Andrew Carroll hated the thought of old war letters - eyewitness accounts of portions of our country's history - being lost or destroyed.
His commitment to saving those letters led to the 1998 founding of the Legacy Project, a national, all-volunteer, preservation effort. And at 7 p.m. Thursday (Jan. 26), Carroll will be on the campus of Eastern Illinois University to discuss "The Legacy Project: Writing the Wartime Experience."
Admission to the event, scheduled to take place in Lumpkin Hall 2030, is free and open to the public.
The Legacy Project began as an effort to preserve the written word, and blossomed into the best-selling book, "War Letters," a precursor to the PBS documentary of the same name. The book features 200 previously unpublished letters from the Civil War, World War I and II, Korea, Vietnam, the Persian Gulf, Somalia and Bosnia .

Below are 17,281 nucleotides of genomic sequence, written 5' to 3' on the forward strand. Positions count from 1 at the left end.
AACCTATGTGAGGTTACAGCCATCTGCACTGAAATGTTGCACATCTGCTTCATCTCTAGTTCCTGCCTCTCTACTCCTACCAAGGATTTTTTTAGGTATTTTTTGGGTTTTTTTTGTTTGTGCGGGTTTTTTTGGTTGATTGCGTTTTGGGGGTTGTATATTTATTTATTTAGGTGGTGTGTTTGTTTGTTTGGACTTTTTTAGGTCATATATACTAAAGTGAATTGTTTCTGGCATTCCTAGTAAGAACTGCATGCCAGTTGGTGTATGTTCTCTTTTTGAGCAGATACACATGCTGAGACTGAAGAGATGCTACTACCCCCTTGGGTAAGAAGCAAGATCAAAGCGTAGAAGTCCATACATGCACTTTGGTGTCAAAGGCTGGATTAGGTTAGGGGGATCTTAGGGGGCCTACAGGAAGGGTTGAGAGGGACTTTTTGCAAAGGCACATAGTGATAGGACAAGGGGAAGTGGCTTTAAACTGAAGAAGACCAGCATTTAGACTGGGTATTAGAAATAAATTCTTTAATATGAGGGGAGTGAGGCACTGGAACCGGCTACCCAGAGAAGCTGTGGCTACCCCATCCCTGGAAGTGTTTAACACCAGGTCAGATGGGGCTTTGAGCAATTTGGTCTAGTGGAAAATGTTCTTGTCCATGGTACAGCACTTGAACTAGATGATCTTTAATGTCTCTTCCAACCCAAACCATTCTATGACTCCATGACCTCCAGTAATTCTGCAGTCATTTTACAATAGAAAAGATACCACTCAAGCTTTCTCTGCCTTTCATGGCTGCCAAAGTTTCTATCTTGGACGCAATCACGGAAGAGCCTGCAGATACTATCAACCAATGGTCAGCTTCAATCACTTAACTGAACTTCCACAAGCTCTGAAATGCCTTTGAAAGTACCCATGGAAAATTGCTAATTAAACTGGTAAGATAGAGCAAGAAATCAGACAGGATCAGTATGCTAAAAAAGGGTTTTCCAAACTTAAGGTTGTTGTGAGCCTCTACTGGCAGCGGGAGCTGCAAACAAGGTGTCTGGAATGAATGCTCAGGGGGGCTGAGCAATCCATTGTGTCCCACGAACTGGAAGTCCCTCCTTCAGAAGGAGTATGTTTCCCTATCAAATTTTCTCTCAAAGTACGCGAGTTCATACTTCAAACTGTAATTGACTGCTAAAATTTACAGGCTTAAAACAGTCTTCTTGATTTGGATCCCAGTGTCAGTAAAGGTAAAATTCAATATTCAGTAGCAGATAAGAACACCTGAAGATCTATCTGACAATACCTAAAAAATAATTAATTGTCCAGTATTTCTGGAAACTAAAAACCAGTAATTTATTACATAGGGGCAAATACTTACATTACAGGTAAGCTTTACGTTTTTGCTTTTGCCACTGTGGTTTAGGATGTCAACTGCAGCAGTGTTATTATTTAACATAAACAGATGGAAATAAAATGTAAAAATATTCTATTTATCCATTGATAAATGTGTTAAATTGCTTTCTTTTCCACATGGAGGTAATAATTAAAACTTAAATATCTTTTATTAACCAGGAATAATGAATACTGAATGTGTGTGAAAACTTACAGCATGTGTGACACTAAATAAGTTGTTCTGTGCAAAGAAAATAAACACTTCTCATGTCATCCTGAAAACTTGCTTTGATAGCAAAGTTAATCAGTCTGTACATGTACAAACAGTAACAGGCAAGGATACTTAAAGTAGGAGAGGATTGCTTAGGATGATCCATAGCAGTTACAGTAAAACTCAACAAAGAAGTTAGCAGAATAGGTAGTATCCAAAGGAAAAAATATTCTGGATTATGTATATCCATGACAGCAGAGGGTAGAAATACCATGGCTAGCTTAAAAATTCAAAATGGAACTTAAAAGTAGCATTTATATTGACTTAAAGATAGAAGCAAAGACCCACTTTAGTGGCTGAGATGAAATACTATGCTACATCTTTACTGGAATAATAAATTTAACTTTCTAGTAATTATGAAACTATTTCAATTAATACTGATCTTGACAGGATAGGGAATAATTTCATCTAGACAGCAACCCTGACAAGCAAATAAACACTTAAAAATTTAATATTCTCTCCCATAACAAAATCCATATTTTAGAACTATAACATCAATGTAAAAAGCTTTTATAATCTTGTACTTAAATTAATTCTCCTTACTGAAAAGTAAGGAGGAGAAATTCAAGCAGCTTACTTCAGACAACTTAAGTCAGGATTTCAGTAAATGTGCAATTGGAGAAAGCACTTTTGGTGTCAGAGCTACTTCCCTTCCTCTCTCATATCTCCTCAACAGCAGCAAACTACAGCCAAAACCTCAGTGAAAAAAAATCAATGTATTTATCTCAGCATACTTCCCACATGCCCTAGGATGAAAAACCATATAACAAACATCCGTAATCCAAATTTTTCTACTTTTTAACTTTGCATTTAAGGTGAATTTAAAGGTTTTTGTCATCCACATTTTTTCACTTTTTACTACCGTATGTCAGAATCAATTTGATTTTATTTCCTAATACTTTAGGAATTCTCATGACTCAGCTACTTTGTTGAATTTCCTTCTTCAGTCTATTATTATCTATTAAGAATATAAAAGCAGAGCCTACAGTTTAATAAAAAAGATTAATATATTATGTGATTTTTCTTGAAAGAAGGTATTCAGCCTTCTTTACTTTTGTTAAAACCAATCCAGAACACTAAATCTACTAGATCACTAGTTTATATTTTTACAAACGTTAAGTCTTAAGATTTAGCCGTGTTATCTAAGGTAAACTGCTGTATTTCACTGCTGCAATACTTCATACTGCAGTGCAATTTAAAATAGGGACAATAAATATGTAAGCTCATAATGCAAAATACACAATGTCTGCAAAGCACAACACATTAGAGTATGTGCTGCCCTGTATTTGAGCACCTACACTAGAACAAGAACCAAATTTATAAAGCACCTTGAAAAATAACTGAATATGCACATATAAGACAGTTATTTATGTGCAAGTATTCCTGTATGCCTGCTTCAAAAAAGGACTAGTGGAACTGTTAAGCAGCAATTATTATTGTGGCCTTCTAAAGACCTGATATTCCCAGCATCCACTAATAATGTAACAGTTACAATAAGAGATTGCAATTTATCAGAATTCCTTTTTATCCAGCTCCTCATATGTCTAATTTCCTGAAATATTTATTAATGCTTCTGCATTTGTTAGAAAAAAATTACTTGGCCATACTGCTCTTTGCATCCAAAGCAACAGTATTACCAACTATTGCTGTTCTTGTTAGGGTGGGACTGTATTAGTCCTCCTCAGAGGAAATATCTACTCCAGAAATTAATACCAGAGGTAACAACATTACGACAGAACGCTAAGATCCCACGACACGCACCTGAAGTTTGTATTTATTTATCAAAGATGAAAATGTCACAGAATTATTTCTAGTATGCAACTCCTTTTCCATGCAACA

Historian/journalist Studs Terkel said of the collection, "These war letters are deeply moving, more revelatory and more powerful than any dispatch from the front. It's the truly felt history of what war is all about."
Carroll earlier wrote another national bestseller, "Letters of a Nation: A Collection of Extraordinary American Letters," featuring letters from both historically known figures and ordinary citizens.
And in 1993, Carroll and the late Nobel Laureate Joseph Brodsky co-founded the American Poetry & Literacy Project, a non-profit organization that distributes hundreds of thousands of free poetry books throughout the country to promote literacy.
Carroll's appearance on Eastern's campus is being co-sponsored by the Illinois Humanities Council and the EIU history department.